• Temperature and pressure:Generally, temperature increases the rate of metal corrosion, so does pressure. Just like every other electrochemical reactions, increase in temperature increases fluid flow and ionic mobility. Temperature can also affect scale formation and gas fugacity, which indirectly affect corrosion rate. Most corrosion models are accurate only within prescribed temperature ranges. For corrosive involving gases such as CO2 and H2S increase in operating pressure could increase the partial pressure of the corrosive gases. It should be noted that the reduction potential of the metal is dependent on fugacity of the gases present, according to the Nernst Equation. The dependence of corrosion rate (CR) on temperature could be expressed in the form of Arrhenius equation as:


where A is the pre-exponential factor, Ea is the activation energy, R is the gas constant and T is temperature.

  • Associated fluid dynamics: increase in fluid flow rate increases the rate of metal loss. Fluid flow rate the reason for the particular type of corrosion, the “Flow-Accelerated Corrosion”. Accelerated fluid drives corrosive ions to the reactive sites faster than a stagnant or unstirred solution. Fluid flow also has mechanical effects on passive films or deposits by driving them out of site, exposing the metal surface to direct attack of corrosive ions. Flow-accelerated corrosion is usually found at high flow rates around pipe/tube blockages, tube inlet ends, or in pump impellers.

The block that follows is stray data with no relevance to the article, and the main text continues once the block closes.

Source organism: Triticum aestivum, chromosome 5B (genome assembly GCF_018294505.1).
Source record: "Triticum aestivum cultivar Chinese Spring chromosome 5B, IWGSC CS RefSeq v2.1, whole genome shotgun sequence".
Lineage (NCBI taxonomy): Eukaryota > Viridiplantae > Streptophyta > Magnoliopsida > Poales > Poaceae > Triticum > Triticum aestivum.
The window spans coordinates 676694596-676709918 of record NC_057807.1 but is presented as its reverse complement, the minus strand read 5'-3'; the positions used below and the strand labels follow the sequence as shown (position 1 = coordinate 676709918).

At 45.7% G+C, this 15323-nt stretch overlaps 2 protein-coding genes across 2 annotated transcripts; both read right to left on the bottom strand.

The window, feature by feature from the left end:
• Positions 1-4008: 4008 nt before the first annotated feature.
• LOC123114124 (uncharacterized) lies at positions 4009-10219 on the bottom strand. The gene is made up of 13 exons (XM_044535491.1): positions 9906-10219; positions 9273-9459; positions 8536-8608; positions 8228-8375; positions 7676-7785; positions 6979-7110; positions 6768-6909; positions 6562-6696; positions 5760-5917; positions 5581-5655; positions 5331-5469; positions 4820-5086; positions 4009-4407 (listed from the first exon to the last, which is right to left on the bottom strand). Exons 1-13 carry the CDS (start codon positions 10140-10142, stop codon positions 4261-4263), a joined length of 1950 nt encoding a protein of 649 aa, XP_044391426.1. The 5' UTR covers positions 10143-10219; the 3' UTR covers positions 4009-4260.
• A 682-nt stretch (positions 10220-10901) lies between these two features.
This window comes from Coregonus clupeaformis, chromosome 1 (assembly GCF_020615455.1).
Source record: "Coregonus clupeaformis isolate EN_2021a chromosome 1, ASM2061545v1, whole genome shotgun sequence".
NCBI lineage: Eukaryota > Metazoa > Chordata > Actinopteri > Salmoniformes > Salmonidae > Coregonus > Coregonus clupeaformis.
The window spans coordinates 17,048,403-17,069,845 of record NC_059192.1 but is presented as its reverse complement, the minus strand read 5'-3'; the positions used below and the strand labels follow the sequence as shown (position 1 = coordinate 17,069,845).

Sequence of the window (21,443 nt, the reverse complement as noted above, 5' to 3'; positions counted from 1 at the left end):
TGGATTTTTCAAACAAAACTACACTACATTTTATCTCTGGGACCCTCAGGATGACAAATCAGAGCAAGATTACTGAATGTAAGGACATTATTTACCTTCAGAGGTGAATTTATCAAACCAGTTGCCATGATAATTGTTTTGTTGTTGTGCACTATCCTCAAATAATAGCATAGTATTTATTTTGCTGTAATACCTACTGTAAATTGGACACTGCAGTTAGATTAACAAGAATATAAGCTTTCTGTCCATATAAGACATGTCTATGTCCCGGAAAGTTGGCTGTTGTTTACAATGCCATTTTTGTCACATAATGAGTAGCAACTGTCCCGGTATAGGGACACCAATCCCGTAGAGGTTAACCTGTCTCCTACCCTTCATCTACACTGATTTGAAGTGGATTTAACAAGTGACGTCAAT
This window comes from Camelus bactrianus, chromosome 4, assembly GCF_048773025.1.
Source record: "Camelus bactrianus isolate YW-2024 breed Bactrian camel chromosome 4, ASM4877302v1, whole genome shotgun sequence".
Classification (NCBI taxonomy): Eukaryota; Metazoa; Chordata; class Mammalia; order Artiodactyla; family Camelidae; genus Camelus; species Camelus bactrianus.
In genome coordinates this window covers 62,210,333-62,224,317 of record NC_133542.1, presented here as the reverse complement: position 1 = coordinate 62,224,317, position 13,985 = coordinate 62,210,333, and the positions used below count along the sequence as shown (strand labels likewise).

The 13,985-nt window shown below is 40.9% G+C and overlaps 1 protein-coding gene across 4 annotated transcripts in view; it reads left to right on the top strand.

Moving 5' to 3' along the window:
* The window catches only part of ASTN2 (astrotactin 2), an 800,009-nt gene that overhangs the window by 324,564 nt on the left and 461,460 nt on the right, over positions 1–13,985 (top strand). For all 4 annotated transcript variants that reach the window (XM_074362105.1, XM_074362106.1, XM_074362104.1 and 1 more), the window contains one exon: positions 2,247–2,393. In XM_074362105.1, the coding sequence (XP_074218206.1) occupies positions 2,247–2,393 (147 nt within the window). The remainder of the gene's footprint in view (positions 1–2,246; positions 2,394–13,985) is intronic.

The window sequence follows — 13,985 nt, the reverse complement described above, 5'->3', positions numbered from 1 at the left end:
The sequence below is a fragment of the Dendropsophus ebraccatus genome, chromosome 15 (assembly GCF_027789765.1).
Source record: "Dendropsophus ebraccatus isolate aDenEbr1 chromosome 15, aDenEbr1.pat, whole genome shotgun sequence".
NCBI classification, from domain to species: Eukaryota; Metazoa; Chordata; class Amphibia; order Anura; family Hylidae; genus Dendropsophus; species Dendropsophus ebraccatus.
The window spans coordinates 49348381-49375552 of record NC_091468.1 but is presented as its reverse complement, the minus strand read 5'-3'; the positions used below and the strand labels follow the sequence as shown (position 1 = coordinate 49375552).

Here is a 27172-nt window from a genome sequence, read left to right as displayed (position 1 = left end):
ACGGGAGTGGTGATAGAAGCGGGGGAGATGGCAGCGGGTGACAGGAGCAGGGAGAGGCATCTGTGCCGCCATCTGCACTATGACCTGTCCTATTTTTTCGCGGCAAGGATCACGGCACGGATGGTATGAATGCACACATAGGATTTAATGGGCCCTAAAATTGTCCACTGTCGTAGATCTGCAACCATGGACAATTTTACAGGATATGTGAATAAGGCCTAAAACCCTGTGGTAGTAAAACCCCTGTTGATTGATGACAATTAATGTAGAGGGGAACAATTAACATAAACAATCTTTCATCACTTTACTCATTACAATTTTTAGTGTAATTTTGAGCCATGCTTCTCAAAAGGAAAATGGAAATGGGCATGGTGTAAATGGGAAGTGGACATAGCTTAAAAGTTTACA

• Concentration of corrosive electrolyte: generally the higher the concentration of corrosive electrolyte the higher the rate of metal corrosion. Though, change in concentration of corrosive electrolyte often lead to change in pH of the medium, which can affect corrosion rate and mechanism in different ways.

  • pH of the medium: this affects the kind of reactions that take place at the cathode. For instance, in acidic pH, hydrogen ion reduction/hydrogen gas evolution predominates at the cathode. Oxygen reduction could also occur if the medium is aerated. Oxygen reduction is the primary cathodic reaction in neutral/basic solutions.

4.3 Corrosion mechanism